Katie Cook MSN RN CPNP is a Clinical Nurse Specialist on 8E cardiology. We interviewed Katie about her growth and experiences at Children's.
You started in inpatient cardiology (8 East) as a new graduate 7 years ago. What was your experience as a novice on a critical care unit? How did that shape your career? What is the new grad program like today?
I actually had my first experience on 8 East while still a student for one of my clinical rotations and I remember being so worried because I hated cardiology in school. I struggled to understand how everything flowed. My friend Annalise who was an undergrad nursing student with me and who works on the 10th floor here would always draw the heart out on the board and we would talk about it. We still laugh today that I am still in cardiology and that now I love it. I remember being extremely nervous and wanting to check every little thing by my preceptor, you don’t want to make a mistake with someone’s heart after all.
I remember being terrified once I completed orientation and was beginning my role on the floor, but there were plenty of nurses and resources that I could go to with questions that made me feel more comfortable and with time I gained confidence in my skills. The challenge of being a novice on a critical care unit certainly shaped the nurse that I am today. It taught me the importance of teamwork, organization and the sharing of knowledge that eventually led me to my current role as a Clinical Nurse Specialist where I can share what I have learned with the new staff. I must say I am very jealous of the new graduate program that Boston Children's Hospital now offers. I think I had 5 or 6 weeks of orientation, not the 18 weeks they get now! This extra training should help to ease the transition of our new grads into the flow of the hospital, but they should always remember to reach out to their coworkers and realize that feeling overwhelmed in the early days is completely normal.
Children?s Hospital Boston is an amazing place to work and I have always been proud to say that I work here. My co-workers are a fantastic group of people who make differences in people?s lives on a daily basis.
You advanced from new grad on 8 East to clinical resource RN to Clinical Nurse Specialist in only 7 years. Can you speak about your career advancement experience and the support network on CHB for advancement?
I have felt completely supported throughout my advancement process at Children’s from co-workers as well as my family. My nurse manager suggested I apply to become a level II nurse after I had worked on the unit for about 2 years. I was not sure at the time I was ready for this, however it meant a lot to know she supported me. After transitioning to my new role I was grateful for the prodding which reminded me to continually work towards new challenges and advancement. When the CNS position opened up on the unit I was in school for my masters. One of the educators on the unit approached me and felt I would be a great candidate for the position. I applied and ended up getting the job while I finished my masters. Going to school and working full time was a challenge, however my manager allowed me to have a somewhat flexible schedule so I could make it work. It is nice that she values education and works with her staff to make it possible. I greatly appreciate that my coworkers continually push one another to challenge themselves and take on more responsibility. I feel that a big part of my success is a result of this support and encouragement.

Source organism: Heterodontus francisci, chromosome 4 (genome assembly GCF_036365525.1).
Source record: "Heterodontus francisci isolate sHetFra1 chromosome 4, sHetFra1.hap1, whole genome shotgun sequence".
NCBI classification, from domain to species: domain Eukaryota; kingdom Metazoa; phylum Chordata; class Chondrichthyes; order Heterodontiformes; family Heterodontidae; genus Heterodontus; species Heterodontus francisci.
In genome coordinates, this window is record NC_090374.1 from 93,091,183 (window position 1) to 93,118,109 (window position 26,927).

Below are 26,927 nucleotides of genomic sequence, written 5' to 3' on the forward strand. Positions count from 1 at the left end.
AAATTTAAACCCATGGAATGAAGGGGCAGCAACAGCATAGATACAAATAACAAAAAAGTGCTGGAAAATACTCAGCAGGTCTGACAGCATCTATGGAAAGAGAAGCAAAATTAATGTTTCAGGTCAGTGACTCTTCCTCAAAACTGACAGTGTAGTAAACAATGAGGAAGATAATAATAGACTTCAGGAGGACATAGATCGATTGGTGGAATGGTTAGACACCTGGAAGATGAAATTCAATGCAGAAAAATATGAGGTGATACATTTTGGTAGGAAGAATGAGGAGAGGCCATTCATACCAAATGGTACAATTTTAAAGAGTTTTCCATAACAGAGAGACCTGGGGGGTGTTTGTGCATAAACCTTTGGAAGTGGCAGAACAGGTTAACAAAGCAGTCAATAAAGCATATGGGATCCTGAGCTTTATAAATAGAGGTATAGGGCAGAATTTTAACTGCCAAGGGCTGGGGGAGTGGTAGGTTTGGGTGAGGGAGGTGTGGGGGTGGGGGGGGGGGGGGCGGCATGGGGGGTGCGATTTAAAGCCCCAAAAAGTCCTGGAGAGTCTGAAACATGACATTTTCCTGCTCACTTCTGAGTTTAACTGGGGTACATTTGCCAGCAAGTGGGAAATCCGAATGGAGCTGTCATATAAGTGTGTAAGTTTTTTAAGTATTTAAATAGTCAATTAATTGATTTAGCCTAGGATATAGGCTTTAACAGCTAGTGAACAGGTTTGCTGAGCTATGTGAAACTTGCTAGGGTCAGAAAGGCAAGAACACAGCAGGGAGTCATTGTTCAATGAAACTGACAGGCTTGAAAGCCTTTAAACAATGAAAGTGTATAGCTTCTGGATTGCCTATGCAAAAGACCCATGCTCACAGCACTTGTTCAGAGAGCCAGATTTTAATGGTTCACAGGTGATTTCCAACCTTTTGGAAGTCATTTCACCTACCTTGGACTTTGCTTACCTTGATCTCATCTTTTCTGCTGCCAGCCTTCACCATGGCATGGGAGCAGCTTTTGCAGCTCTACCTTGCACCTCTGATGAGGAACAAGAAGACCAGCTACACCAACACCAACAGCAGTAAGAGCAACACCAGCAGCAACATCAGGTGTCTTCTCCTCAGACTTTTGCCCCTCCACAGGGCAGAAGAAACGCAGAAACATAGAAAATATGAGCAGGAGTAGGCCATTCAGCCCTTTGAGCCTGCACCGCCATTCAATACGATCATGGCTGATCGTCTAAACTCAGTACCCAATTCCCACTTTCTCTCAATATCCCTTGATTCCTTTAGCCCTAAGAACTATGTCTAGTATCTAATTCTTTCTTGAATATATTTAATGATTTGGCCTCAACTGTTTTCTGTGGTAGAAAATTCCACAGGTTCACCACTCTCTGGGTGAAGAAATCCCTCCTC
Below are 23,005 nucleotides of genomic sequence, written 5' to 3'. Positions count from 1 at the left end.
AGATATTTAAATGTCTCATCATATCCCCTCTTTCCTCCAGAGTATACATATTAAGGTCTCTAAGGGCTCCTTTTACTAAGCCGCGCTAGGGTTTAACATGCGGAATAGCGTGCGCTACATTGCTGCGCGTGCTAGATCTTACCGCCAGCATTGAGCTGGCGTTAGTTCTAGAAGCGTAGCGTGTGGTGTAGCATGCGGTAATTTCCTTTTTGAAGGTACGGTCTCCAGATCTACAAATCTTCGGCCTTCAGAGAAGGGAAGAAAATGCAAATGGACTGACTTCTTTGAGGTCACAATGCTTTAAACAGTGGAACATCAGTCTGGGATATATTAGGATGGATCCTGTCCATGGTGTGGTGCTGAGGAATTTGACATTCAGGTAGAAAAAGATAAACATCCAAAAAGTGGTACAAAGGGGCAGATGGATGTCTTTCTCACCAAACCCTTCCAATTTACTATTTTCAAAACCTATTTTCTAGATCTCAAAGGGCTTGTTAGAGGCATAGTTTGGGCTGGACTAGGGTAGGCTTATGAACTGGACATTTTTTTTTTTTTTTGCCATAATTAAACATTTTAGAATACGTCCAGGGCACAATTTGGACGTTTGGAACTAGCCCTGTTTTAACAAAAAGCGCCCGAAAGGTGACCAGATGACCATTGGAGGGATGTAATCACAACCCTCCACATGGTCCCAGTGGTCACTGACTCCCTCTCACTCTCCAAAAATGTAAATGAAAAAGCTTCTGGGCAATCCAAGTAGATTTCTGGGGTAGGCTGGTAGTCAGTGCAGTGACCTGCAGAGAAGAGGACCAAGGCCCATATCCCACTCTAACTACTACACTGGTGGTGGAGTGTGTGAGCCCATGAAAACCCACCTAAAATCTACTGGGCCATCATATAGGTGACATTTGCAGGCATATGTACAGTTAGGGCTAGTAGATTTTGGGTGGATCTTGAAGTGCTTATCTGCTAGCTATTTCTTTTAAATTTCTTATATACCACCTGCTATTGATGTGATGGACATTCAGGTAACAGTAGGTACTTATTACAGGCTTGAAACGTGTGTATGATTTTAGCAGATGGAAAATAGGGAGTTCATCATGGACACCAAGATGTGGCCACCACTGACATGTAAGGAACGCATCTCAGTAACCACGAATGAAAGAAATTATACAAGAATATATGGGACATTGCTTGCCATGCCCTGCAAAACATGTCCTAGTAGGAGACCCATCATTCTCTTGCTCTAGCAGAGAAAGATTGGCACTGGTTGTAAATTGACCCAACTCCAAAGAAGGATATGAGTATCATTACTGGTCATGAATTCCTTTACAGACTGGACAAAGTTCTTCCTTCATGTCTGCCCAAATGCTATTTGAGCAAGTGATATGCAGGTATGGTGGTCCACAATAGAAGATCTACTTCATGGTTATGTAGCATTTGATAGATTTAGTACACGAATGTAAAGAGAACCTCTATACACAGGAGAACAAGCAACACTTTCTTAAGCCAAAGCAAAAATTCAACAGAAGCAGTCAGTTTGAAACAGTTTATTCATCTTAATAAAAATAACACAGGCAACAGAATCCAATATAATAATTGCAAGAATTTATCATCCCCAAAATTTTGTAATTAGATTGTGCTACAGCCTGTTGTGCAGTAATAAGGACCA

Why have you chosen to stay at CHB?
Children’s Hospital Boston is an amazing place to work and I have always been proud to say that I work here. My co-workers are a fantastic group of people who make differences in people’s lives on a daily basis. Peer support is huge on 8 East, and I have developed some strong relationships. The patients are also fabulous. I am constantly touched by the resilient children we care for in cardiology. These kids are incredible people and some of the strongest I know.
What makes you excited to come to work?
The challenge. Everyday brings something different. Some days I spend a great deal of time at the bedside helping nurses or working with a complex patient. Other days, I work on research, policies, conferences, education, mentoring, in-services, and currently wound care certification. No day is the same for me and that’s the way I like it.
What are you most proud of in your career at CHB?
I am proud to say that I always push myself. I constantly have multiple things that I am working on or trying to improve. I think the thing I’m most proud of though is to be able to say that I work in cardiology at Children’s Hospital Boston. I care for very special children and it is a great feeling to make a difference in someone’s life.